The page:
Detail publikace

Evaluation of characteristics of an HV electrometric amplifier with low input current

Originální název

Evaluation of characteristics of an HV electrometric amplifier with low input current

Anglický název

Evaluation of characteristics of an HV electrometric amplifier with low input current

Jazyk

en

Originální abstrakt

In certain special applications, for example in various fields of chemistry, it is necessary to measure voltage in the order of hundreds of volts from a high-impedance source. Standard electrometric operational amplifiers cannot be used as their input range is limited to the maximum of ten volts. Furthermore, it is impossible to increase the input range by a voltage divider in situations when the required input resistance is, for example, 10^14 Ohm. A common resistive divider in the input of an operational amplifier typically shows the maximum input resistance of 10^12 Ohm. A special circuit arrangement can be used in which the amplifier supply voltage is dynamically shifted with the input voltage. This configuration saves the high input resistance of the applied electrometric amplifier and extends the input voltage range to the desired value. In our configuration, the extended range is +-300 V. The proposed design of an HV electrometric amplifier utilizes a high-voltage differential amplifier, which regulates the high-voltage source supplying the electrometric operational amplifier. The general feedback loop has to be frequency-compensated, and this compensation is designed using the Pspice simulator. Characteristics of the HV electrometric amplifier were confirmed by the measurement of freezing potentials.

Anglický abstrakt

In certain special applications, for example in various fields of chemistry, it is necessary to measure voltage in the order of hundreds of volts from a high-impedance source. Standard electrometric operational amplifiers cannot be used as their input range is limited to the maximum of ten volts. Furthermore, it is impossible to increase the input range by a voltage divider in situations when the required input resistance is, for example, 10^14 Ohm. A common resistive divider in the input of an operational amplifier typically shows the maximum input resistance of 10^12 Ohm. A special circuit arrangement can be used in which the amplifier supply voltage is dynamically shifted with the input voltage. This configuration saves the high input resistance of the applied electrometric amplifier and extends the input voltage range to the desired value. In our configuration, the extended range is +-300 V. The proposed design of an HV electrometric amplifier utilizes a high-voltage differential amplifier, which regulates the high-voltage source supplying the electrometric operational amplifier. The general feedback loop has to be frequency-compensated, and this compensation is designed using the Pspice simulator. Characteristics of the HV electrometric amplifier were confirmed by the measurement of freezing potentials.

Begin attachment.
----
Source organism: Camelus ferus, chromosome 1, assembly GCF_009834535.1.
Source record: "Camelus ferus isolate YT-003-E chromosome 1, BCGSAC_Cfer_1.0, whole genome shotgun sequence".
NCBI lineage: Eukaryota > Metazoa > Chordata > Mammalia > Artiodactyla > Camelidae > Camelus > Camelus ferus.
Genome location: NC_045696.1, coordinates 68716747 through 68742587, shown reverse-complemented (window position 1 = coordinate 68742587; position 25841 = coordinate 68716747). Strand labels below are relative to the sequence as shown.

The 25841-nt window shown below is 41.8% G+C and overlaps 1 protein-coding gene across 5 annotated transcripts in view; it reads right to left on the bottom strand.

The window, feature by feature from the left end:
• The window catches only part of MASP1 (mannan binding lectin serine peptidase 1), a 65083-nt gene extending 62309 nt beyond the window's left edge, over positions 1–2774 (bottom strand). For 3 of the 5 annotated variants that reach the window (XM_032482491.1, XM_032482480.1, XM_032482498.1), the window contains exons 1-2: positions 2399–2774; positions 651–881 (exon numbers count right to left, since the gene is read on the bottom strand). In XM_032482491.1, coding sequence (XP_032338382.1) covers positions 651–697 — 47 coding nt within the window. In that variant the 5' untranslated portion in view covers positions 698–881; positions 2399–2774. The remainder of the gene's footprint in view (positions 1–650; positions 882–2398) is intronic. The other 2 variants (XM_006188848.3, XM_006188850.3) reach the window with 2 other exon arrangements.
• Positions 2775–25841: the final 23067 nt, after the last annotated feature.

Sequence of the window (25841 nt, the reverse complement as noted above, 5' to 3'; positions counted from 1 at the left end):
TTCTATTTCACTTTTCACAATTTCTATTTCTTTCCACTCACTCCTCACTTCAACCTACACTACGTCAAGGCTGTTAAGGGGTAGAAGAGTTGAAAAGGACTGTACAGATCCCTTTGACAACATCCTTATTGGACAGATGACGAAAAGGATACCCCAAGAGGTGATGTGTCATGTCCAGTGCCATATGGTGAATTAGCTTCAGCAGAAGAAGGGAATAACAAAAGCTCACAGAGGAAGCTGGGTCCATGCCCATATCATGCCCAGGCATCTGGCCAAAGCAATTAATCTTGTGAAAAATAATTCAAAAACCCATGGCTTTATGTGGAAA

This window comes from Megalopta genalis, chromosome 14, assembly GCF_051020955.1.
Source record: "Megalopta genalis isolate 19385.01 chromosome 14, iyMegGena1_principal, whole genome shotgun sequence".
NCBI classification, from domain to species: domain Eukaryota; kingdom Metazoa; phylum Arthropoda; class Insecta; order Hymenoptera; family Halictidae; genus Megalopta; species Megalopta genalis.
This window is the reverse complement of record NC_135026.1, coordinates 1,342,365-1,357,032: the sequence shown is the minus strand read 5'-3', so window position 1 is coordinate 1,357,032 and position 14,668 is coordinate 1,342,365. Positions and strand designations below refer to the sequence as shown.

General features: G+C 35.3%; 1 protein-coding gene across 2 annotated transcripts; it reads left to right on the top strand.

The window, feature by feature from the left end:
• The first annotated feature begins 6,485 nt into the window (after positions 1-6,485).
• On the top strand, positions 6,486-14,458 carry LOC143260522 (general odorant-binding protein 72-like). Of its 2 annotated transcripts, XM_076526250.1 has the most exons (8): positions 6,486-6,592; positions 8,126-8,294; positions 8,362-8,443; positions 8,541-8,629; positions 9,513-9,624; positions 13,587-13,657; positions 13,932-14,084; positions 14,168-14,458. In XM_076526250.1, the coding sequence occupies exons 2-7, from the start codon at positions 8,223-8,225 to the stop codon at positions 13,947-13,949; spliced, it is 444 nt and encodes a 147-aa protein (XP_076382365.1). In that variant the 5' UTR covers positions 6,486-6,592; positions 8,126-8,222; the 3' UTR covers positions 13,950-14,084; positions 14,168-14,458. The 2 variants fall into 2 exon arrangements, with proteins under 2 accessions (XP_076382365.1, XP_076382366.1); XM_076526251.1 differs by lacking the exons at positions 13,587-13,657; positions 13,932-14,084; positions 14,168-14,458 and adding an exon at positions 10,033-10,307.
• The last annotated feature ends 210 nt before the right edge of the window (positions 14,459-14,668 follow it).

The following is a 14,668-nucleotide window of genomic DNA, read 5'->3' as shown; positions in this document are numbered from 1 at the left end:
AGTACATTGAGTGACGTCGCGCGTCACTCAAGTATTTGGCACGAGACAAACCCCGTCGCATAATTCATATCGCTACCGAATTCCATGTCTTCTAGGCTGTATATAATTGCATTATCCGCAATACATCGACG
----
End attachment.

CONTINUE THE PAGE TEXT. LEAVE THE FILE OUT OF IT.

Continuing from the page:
BibTex


@article{BUT73499,
  author="Zdeněk {Roubal} and Radim {Kadlec}",
  title="Evaluation of characteristics of an HV electrometric amplifier with low input current",
  annote="In certain special applications, for example in various fields of chemistry, it is necessary to measure voltage in the order of hundreds of volts from a high-impedance source. Standard electrometric operational amplifiers cannot be used as their input range is limited to the maximum of ten volts. Furthermore, it is impossible to increase the input range by a voltage divider in situations when the required input resistance is, for example, 10^14 Ohm.  A common resistive divider in the input of an operational amplifier typically shows the maximum input resistance of 10^12 Ohm. A special circuit arrangement can be used in which the amplifier supply voltage is dynamically shifted with the input voltage. This configuration saves the high input resistance of the applied electrometric amplifier and extends the input voltage range to the desired value. In our configuration, the extended range is +-300 V. The proposed design of an HV electrometric amplifier utilizes a high-voltage differential amplifier, which regulates the high-voltage source supplying the electrometric operational amplifier. The general feedback loop has to be frequency-compensated, and this compensation is designed using the Pspice simulator. Characteristics of the HV electrometric amplifier were confirmed by the measurement of freezing potentials.",
  chapter="73499",
  number="2011",
  volume="2011",
  year="2011",
  month="september",
  pages="995--999",
  type="journal article"
}